We all want to know one important question when it comes to Boris Johnson, will he be the next PM? At the thought of Boris as a serious candidate, the face of Labour is slowing showing anxiety instead of a smirk, and they might have good reason to do so.

Boris has incredible popularity. One of a small number of politicians to be known just by his first name, his charisma and likability have turned him into a political phenomenon. Labour has been recently warned by its seniors to take him seriously, and I think we should too. His endless list of gaffes would normally weld an iron coffin shut for most politicians.

However it seems it’s his skin, rather than his coffin, that’s made of a hard metal, as he manages to effortlessly shrug off any buffoonery to extend his growing popularity. His charm has no fault, but more importantly, does he have substance?

That is the unknown when it comes to Boris. We need to look ahead to the time when we’ve finished bathing in the afterglow of the Olympics and when we’ve forgotten the success of the cycle-hire programme. Is there another great tangible victory up the Mayor’s sleeve? Quite possibly.

The successes seem to aid Boris more than the gaffes obstruct. If he gets it right this Mayoral term, I think he may just persuade us he has what it takes to lead the country and tackle the economy with competence. Boris has shown refreshing honesty and reasonableness on issues such as economic growth, the Eurozone and the third runway at Heathrow and the more I look at Boris in depth, the more I see a serious candidate for the next election.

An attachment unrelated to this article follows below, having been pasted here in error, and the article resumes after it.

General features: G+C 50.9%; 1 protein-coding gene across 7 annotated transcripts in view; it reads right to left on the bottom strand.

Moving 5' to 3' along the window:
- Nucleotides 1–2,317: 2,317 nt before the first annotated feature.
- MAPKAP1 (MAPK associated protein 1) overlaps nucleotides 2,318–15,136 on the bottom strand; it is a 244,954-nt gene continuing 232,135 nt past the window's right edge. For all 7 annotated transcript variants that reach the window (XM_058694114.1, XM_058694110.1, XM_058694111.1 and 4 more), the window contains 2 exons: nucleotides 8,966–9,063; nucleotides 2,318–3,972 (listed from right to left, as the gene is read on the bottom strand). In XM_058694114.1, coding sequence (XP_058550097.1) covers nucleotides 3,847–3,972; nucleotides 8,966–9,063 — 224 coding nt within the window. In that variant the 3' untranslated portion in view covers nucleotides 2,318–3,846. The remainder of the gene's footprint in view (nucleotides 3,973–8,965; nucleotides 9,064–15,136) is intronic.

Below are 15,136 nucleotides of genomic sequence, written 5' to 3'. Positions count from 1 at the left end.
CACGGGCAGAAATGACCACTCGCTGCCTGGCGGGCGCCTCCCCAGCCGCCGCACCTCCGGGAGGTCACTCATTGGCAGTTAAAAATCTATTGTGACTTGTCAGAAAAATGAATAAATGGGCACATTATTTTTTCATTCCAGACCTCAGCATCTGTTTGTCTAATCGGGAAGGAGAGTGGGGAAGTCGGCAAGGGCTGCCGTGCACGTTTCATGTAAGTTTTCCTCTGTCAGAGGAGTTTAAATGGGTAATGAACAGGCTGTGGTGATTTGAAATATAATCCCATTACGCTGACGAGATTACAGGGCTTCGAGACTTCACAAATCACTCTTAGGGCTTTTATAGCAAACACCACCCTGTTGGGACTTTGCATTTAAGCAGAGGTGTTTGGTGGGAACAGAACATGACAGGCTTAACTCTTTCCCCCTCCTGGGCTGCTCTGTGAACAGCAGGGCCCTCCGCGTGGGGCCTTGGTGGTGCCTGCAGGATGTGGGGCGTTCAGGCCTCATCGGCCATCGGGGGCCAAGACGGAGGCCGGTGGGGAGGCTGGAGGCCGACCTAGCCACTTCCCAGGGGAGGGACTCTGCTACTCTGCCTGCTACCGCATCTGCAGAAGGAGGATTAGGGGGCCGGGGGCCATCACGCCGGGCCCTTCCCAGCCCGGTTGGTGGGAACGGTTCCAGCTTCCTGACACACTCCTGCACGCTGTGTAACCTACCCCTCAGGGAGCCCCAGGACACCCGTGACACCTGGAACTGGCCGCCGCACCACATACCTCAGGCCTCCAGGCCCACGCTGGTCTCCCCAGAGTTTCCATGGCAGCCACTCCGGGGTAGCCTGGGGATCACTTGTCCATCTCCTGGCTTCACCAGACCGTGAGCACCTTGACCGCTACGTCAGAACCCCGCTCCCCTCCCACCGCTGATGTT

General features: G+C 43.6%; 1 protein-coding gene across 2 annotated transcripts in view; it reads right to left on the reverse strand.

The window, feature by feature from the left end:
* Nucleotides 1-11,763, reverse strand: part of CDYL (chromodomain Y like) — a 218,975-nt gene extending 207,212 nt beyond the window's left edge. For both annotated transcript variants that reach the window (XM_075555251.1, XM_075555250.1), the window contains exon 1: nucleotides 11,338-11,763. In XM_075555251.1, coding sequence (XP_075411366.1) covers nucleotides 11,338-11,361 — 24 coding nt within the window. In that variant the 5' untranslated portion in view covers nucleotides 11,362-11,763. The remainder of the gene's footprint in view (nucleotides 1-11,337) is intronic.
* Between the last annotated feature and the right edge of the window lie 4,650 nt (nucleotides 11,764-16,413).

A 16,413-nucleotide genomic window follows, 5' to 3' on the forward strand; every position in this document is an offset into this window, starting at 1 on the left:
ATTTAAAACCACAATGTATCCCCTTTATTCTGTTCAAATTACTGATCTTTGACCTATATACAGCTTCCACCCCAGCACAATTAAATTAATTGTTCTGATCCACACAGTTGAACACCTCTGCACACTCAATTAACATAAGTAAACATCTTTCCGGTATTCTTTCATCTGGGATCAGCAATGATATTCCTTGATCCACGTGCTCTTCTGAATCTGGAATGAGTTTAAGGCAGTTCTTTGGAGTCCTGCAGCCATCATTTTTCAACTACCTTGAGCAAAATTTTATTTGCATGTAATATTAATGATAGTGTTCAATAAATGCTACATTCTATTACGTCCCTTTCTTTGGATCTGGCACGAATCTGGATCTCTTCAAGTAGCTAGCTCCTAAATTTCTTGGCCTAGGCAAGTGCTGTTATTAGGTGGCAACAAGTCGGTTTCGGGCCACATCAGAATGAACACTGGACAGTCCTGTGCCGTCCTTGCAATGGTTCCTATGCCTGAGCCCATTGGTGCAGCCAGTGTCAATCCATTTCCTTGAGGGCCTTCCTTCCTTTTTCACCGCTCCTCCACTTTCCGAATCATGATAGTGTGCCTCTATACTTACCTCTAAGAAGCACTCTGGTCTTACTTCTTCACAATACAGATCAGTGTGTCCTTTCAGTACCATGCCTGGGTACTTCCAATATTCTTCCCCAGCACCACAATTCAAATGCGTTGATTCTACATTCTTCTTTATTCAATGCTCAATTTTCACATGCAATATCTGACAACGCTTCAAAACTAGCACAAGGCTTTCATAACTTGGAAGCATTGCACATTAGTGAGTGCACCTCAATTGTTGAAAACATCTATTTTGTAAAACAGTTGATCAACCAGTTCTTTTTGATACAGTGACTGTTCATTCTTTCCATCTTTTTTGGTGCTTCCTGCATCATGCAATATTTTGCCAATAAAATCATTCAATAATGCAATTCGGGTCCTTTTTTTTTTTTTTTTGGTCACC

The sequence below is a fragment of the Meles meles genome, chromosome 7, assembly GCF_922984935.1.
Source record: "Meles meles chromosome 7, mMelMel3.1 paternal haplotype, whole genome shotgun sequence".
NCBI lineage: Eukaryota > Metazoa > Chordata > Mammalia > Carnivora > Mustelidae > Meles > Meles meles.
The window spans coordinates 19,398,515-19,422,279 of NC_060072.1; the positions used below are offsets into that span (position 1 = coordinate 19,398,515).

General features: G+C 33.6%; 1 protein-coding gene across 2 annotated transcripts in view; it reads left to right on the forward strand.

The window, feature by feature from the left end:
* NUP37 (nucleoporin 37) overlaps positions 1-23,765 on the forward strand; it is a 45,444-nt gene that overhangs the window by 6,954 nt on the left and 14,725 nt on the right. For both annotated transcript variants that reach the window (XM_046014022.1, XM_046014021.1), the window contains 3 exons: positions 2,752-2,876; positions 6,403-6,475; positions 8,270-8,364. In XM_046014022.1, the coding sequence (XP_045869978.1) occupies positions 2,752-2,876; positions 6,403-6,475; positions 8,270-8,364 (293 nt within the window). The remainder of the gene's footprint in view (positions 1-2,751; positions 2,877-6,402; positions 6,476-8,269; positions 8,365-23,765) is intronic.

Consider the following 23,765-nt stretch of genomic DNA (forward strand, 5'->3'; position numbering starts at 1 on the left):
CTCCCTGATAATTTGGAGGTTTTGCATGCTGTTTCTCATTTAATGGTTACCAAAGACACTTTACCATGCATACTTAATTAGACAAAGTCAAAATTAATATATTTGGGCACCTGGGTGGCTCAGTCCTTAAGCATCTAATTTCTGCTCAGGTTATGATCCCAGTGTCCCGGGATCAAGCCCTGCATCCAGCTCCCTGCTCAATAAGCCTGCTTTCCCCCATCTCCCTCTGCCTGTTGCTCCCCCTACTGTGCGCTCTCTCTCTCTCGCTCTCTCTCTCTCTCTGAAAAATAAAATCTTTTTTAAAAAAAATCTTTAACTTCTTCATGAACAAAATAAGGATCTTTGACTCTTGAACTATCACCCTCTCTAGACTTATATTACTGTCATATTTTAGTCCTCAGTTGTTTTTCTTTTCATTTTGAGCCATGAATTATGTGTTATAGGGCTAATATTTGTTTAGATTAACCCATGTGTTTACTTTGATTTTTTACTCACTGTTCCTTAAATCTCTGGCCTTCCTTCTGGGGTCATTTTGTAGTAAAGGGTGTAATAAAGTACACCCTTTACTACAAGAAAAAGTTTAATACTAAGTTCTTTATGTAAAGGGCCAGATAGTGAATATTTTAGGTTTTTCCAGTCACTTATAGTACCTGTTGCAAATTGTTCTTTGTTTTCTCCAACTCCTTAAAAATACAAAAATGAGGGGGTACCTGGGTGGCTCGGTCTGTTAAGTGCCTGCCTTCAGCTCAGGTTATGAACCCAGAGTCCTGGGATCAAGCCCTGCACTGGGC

Don’t forget the final hurdle for Boris: opposition. David Cameron and Ed Miliband shouldn’t be written off. Miliband’s not as popular as his party, but the Labour conference this week suggests he’s getting the hang of things.

Cameron’s caught in a bear trap, desperately needing to chew off the Osborne leg if he has a chance in surviving the next election, but he won’t step aside for the Mayor. I think there’s no doubt Boris has a long way to go, he’s not even an MP yet, but he has what it takes, and if the opposition doesn’t treat him seriously now, it’ll be too late for them to pick up the pieces afterwards.


  1. Boris is an ice cold glass of dandelion and burdock set amongst a drought ridden landscape of politically grey men and women. I concur wholeheartedly with Mr.Ferris, especially with regard to Johnson’s pragmatism regarding the ongoing alternatives to Heathrow’s expansion. However, I am unsure he will be in pole position to lead the Conservative party by the time of the next election. Irrespective of his future success, I’d have a game of wiff-waff with Boris any day!

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